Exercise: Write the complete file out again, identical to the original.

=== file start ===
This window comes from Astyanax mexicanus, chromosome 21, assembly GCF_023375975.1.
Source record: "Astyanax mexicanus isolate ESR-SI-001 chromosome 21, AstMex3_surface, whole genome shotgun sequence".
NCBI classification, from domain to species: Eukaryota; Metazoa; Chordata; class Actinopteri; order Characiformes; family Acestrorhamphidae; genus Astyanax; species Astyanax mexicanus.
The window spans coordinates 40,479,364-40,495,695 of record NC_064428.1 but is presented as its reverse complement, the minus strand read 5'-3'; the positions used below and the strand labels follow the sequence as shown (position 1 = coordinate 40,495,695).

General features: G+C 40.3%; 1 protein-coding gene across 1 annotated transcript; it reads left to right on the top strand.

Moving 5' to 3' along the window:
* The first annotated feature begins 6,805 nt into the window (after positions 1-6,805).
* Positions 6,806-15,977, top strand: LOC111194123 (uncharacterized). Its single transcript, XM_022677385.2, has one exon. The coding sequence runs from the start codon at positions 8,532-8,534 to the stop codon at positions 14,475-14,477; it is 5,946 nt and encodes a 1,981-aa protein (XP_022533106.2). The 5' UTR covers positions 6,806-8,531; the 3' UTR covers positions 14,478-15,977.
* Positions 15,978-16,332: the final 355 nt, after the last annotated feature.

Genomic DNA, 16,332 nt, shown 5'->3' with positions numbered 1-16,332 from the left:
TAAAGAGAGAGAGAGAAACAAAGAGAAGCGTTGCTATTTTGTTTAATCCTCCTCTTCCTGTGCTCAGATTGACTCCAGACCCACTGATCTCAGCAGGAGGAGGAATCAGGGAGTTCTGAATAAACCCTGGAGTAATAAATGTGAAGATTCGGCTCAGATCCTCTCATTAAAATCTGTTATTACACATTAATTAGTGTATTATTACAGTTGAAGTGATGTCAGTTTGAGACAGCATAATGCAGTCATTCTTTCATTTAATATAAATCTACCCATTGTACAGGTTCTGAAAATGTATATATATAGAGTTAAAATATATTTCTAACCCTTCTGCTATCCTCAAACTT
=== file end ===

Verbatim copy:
This window comes from Astyanax mexicanus, chromosome 21, assembly GCF_023375975.1.
Source record: "Astyanax mexicanus isolate ESR-SI-001 chromosome 21, AstMex3_surface, whole genome shotgun sequence".
NCBI classification, from domain to species: Eukaryota; Metazoa; Chordata; class Actinopteri; order Characiformes; family Acestrorhamphidae; genus Astyanax; species Astyanax mexicanus.
The window spans coordinates 40,479,364-40,495,695 of record NC_064428.1 but is presented as its reverse complement, the minus strand read 5'-3'; the positions used below and the strand labels follow the sequence as shown (position 1 = coordinate 40,495,695).

General features: G+C 40.3%; 1 protein-coding gene across 1 annotated transcript; it reads left to right on the top strand.

Moving 5' to 3' along the window:
* The first annotated feature begins 6,805 nt into the window (after positions 1-6,805).
* Positions 6,806-15,977, top strand: LOC111194123 (uncharacterized). Its single transcript, XM_022677385.2, has one exon. The coding sequence runs from the start codon at positions 8,532-8,534 to the stop codon at positions 14,475-14,477; it is 5,946 nt and encodes a 1,981-aa protein (XP_022533106.2). The 5' UTR covers positions 6,806-8,531; the 3' UTR covers positions 14,478-15,977.
* Positions 15,978-16,332: the final 355 nt, after the last annotated feature.

Genomic DNA, 16,332 nt, shown 5'->3' with positions numbered 1-16,332 from the left:
TAAAGAGAGAGAGAGAAACAAAGAGAAGCGTTGCTATTTTGTTTAATCCTCCTCTTCCTGTGCTCAGATTGACTCCAGACCCACTGATCTCAGCAGGAGGAGGAATCAGGGAGTTCTGAATAAACCCTGGAGTAATAAATGTGAAGATTCGGCTCAGATCCTCTCATTAAAATCTGTTATTACACATTAATTAGTGTATTATTACAGTTGAAGTGATGTCAGTTTGAGACAGCATAATGCAGTCATTCTTTCATTTAATATAAATCTACCCATTGTACAGGTTCTGAAAATGTATATATATAGAGTTAAAATATATTTCTAACCCTTCTGCTATCCTCAAACTT